Boston case tests state power to set length of school year
Can state laws requiring that public schools operate a minimum number of days each year withstand court challenge? That question is about to be addressed in Massachusetts courts.
The testing ground is the City of Boston, where public schools enrolling 64, 500 students are threatened with closing as early as MArch 30 because the school department is running out of money.
In a suit filed March 24 by the state Board of Education, Attorney General Francis X. Bellotti asked the Suffolk County Superior Court to issue a preliminary injunction to prevent a shutdown of the school system.
The Boston school finance situation is similar to one that hit several Ohio cities in 1978. At that time, several cities, including Cleveland, were running out of funds -- but the Legislature established a state loan fund to help districts in distress.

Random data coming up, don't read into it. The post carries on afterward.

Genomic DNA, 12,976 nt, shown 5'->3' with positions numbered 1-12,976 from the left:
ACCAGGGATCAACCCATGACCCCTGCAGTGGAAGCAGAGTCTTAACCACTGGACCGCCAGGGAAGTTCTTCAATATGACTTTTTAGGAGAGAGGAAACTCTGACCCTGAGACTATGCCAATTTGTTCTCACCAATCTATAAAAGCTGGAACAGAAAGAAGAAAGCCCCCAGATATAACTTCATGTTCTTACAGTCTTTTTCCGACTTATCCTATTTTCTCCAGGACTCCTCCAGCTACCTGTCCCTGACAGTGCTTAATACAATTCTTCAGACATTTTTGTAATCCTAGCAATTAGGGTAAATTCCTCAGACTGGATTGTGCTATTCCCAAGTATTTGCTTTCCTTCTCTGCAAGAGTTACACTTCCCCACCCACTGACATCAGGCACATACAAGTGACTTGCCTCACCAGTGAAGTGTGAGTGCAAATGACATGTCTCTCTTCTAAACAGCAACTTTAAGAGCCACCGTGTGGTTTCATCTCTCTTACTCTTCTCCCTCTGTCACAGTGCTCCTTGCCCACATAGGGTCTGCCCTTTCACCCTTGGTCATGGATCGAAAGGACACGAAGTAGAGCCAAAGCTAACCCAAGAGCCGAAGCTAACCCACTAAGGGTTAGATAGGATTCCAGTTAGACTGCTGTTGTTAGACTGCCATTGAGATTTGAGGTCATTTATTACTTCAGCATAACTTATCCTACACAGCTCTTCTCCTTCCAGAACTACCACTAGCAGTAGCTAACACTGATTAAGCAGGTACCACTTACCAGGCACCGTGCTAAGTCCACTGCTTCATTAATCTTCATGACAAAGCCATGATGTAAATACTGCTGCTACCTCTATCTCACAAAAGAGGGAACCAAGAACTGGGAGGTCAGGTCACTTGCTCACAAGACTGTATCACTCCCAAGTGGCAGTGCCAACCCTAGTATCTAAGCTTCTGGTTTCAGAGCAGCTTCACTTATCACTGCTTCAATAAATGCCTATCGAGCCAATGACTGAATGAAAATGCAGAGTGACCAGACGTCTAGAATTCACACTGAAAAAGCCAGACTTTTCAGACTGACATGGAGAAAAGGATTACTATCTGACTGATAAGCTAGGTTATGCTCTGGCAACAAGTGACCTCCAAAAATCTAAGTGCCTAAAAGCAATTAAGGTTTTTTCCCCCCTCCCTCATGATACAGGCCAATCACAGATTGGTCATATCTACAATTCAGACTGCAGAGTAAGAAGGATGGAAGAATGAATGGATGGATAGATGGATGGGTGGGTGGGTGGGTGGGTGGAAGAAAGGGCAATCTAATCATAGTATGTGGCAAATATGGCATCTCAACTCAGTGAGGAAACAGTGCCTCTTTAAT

In Michigan, when school districts run out of funds, they are permitted to take a public vote to raise needed finances. Last year, 37 school districts were threatened with closings, but voters approved the needed taxes to keep schools open.
Massachusetts offers no financial buffer for districts under fiscal strain.
"Boston's children are entitled to a full school year the same as children throughout the commonwealth," said Anne McHugh, chairman of the state board. "We had hoped an agreement could be reached between the Boston School Committee and Mayor Kevin H. white . . . but time has run out."
Mayor White has authorized a $210 million budget for city public schools in the educational year ending this June, but the department is spending at a rate of $240 million. The city treasurer says the school fund may run out of money by March 30.
In the Boston suit, the state asks the school committee, mayor, and city council to present a plan for keeping schools open for all 180 days or to state "their inability to agree upon such a plan."
White, who sets the school budget, has committed no city funds to mak e up the apparent deficit.